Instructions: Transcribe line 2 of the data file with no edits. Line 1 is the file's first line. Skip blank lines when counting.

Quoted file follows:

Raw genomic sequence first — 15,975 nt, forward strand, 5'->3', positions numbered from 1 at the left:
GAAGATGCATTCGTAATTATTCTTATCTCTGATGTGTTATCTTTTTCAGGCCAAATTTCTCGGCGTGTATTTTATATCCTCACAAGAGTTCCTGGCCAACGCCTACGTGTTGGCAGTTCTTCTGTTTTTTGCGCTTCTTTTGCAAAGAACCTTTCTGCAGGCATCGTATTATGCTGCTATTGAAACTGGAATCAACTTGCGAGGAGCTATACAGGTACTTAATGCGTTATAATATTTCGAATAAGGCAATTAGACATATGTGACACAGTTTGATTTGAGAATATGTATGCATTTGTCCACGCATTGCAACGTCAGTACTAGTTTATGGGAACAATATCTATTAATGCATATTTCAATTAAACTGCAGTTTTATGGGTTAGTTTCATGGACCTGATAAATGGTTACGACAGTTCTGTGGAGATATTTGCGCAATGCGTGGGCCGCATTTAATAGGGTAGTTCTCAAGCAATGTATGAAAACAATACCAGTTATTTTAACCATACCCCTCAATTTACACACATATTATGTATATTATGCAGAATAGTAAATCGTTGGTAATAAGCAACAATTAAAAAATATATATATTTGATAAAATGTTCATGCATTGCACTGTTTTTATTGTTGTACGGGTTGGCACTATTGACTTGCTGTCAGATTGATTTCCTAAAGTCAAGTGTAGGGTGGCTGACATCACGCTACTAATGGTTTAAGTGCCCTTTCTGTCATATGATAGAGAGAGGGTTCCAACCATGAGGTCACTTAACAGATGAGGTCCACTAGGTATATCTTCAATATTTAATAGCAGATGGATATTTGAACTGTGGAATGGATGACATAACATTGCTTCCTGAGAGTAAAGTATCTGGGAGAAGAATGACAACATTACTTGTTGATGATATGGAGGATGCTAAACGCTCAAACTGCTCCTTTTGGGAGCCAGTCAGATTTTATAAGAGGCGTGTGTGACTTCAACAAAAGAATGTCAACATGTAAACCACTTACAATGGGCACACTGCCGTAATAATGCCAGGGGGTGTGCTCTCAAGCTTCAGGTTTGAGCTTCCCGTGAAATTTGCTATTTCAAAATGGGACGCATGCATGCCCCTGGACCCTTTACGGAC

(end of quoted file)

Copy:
GAAGATGCATTCGTAATTATTCTTATCTCTGATGTGTTATCTTTTTCAGGCCAAATTTCTCGGCGTGTATTTTATATCCTCACAAGAGTTCCTGGCCAACGCCTACGTGTTGGCAGTTCTTCTGTTTTTTGCGCTTCTTTTGCAAAGAACCTTTCTGCAGGCATCGTATTATGCTGCTATTGAAACTGGAATCAACTTGCGAGGAGCTATACAGGTACTTAATGCGTTATAATATTTCGAATAAGGCAATTAGACATATGTGACACAGTTTGATTTGAGAATATGTATGCATTTGTCCACGCATTGCAACGTCAGTACTAGTTTATGGGAACAATATCTATTAATGCATATTTCAATTAAACTGCAGTTTTATGGGTTAGTTTCATGGACCTGATAAATGGTTACGACAGTTCTGTGGAGATATTTGCGCAATGCGTGGGCCGCATTTAATAGGGTAGTTCTCAAGCAATGTATGAAAACAATACCAGTTATTTTAACCATACCCCTCAATTTACACACATATTATGTATATTATGCAGAATAGTAAATCGTTGGTAATAAGCAACAATTAAAAAATATATATATTTGATAAAATGTTCATGCATTGCACTGTTTTTATTGTTGTACGGGTTGGCACTATTGACTTGCTGTCAGATTGATTTCCTAAAGTCAAGTGTAGGGTGGCTGACATCACGCTACTAATGGTTTAAGTGCCCTTTCTGTCATATGATAGAGAGAGGGTTCCAACCATGAGGTCACTTAACAGATGAGGTCCACTAGGTATATCTTCAATATTTAATAGCAGATGGATATTTGAACTGTGGAATGGATGACATAACATTGCTTCCTGAGAGTAAAGTATCTGGGAGAAGAATGACAACATTACTTGTTGATGATATGGAGGATGCTAAACGCTCAAACTGCTCCTTTTGGGAGCCAGTCAGATTTTATAAGAGGCGTGTGTGACTTCAACAAAAGAATGTCAACATGTAAACCACTTACAATGGGCACACTGCCGTAATAATGCCAGGGGGTGTGCTCTCAAGCTTCAGGTTTGAGCTTCCCGTGAAATTTGCTATTTCAAAATGGGACGCATGCATGCCCCTGGACCCTTTACGGAC